Homily, Third Sunday of Advent (C) 2018

As we are just nine days from the feast of Christ’s birth, this third Sunday of Advent is traditionally known as Gaudete or Rejoice Sunday. And the encouragement to rejoice and be happy in our relationship with Jesus opens the Second Reading from St Paul and underlines this message.

Nevertheless, it is the somewhat austere person of John the Baptist who confronts us in the Gospel. He was the cousin of Jesus and an itinerant preacher who in first century Palestine emerged from an area north of the Dead Sea, in the neighbourhood of Jericho. John believed that the coming of the Messiah was imminent and his role was to challenge people to be ready for it.

Of all the different groups who came into contact with John, St Luke today mentions only three (Luke 3:10-18).

The first is described as ‘all the people’, that is the general population. When they asked ‘must we do?’, John said they should share their food and clothing with those who had little. In other words, don’t be greedy or selfish – respond generously to the needs you see around you.

The second group to approach John was tax collectors. They were despised by the general population for collaborating with the Roman occupying power by collecting taxes from their fellow Jews. The Romans turned a blind eye to them collecting more than was due and lining their own pockets. John’s response to them was interesting – he didn’t say they should quit their jobs but asked them to “exact no more than your rate” – in other words, don’t rip off people, be fair and just.

The third group to approach John was Jews serving as soldiers for Herod, the Jewish puppet king installed by the Romans. They too were despised for enforcing the will of Rome. John’s message to them was not to abandon their livelihoods but to be just in their dealings with people – no intimidation and extortion, no blackmail; be content with your pay, or rations and provisions.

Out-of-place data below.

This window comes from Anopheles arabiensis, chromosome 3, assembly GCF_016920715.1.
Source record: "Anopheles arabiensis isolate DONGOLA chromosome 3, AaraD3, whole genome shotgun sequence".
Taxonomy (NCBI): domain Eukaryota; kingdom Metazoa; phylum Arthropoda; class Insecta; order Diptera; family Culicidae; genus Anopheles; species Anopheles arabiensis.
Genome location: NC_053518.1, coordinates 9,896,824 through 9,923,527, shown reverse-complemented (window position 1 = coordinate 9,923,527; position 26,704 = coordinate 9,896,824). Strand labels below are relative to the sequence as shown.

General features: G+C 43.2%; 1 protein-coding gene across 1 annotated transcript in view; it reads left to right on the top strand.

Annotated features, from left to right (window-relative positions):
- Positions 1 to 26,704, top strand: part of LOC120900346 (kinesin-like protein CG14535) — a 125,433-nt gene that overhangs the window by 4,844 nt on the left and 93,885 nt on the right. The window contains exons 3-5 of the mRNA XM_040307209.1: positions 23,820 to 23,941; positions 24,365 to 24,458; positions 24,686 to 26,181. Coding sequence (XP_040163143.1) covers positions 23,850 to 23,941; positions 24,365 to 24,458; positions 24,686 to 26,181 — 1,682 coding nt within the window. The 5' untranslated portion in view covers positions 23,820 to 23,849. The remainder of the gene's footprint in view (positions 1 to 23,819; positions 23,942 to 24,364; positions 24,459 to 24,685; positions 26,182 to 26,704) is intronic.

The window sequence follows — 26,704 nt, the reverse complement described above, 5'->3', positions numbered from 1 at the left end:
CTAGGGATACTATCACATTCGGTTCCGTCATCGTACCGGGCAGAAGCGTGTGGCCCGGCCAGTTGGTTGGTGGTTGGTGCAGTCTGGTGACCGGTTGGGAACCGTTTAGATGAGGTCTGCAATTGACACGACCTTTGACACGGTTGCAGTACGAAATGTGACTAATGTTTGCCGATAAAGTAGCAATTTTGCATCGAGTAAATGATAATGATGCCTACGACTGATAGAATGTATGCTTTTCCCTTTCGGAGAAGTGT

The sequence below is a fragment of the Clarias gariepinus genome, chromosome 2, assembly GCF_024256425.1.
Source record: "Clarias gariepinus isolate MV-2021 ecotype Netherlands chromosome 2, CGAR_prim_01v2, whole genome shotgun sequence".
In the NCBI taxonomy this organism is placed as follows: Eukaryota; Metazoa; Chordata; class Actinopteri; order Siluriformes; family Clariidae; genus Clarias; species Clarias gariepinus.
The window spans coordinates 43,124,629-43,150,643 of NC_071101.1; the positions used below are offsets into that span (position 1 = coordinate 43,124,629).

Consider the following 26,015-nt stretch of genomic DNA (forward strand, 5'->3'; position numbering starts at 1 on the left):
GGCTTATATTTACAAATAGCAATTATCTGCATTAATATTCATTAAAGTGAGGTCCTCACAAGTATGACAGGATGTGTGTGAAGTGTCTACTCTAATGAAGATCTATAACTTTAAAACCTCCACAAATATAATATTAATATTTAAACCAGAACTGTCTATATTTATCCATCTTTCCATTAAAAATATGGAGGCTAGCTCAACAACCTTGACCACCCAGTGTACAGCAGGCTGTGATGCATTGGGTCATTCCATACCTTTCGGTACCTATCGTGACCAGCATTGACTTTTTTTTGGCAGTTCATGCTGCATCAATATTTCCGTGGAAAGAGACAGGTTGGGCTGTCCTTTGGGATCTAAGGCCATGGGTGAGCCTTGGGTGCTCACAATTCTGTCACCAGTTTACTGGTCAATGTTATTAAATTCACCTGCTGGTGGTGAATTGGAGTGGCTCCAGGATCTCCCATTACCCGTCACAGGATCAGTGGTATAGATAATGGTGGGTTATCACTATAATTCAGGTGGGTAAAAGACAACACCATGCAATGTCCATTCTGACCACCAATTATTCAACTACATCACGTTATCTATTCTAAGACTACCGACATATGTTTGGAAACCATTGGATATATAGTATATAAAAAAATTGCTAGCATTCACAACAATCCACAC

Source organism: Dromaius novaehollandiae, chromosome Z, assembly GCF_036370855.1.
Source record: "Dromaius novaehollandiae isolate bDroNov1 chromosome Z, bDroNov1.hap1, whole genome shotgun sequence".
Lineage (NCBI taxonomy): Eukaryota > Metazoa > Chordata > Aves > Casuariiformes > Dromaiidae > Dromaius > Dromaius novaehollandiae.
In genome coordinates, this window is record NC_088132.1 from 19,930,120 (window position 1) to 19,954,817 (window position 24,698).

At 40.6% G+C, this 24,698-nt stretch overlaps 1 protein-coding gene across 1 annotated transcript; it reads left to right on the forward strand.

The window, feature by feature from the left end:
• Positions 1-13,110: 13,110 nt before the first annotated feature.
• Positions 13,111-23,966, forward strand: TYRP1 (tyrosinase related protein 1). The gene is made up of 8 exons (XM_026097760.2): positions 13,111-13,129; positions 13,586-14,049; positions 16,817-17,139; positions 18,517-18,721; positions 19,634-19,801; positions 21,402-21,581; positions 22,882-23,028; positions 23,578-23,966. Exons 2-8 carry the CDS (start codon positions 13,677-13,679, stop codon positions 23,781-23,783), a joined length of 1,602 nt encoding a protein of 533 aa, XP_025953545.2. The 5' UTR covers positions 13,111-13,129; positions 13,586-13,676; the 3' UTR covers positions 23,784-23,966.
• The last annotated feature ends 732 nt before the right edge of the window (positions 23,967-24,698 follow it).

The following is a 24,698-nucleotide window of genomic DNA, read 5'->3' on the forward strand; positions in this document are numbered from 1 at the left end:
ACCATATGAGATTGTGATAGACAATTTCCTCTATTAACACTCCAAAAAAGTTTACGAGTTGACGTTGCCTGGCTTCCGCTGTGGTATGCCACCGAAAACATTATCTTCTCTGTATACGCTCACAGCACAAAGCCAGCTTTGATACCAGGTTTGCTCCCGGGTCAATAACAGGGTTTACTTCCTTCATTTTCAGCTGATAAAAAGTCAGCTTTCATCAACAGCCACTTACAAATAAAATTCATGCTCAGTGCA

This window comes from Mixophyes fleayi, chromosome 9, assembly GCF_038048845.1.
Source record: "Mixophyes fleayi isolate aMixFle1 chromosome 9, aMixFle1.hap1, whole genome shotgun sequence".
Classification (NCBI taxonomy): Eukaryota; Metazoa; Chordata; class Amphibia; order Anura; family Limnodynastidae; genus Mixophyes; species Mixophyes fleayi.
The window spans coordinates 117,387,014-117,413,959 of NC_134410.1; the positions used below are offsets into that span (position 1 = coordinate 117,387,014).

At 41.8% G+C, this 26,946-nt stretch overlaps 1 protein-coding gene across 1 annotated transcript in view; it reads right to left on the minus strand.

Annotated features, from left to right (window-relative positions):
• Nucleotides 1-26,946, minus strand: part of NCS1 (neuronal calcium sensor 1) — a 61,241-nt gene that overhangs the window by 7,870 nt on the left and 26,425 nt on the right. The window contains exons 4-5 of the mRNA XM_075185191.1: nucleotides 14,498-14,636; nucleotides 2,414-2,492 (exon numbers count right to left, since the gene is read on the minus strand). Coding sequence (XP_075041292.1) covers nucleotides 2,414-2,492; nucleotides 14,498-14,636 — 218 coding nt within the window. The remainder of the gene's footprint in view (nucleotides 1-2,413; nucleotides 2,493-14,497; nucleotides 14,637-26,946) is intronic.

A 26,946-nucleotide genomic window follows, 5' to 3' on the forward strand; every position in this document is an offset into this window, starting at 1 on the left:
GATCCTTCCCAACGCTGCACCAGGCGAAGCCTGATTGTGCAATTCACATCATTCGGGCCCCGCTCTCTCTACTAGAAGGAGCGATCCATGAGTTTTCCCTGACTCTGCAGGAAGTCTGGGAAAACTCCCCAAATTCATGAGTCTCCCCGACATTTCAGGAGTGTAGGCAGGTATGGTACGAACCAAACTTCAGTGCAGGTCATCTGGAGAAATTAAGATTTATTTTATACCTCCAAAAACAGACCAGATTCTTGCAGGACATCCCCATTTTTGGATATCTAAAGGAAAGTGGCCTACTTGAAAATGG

In summary John’s message was: whatever your profession, livelihood or status, you prepare for Christ’s coming by being fair and just in your dealings with others, and responding generously to those who are in need.

If you have a busy or even chaotic life at this time of year, you may be struggling to make any preparation for the coming of Christ at Christmas. So, perhaps, in response to John the Baptists we might make a determined efforts in the coming days not to be mean, selfish or greedy; not to be self-absorbed or preoccupied with our own problems; instead to be outgoing and think of others and their needs, not just my own; and wherever we become aware of poor and vulnerable people, to do the best we can to help them.

An even greater challenge comes to us from St Paul in the Second Reading.  He says that if you can surrender your anxieties, fears and worries to God, and trust in God’s providence for all your needs and challenges, then you will have a happiness and that ‘peace of God which is so much greater than we can understand’. We will pray for this in the Intercession today. What many of us would not give to have just it?

Michael Campion
Holy Name, Jesmond
16 December 2018

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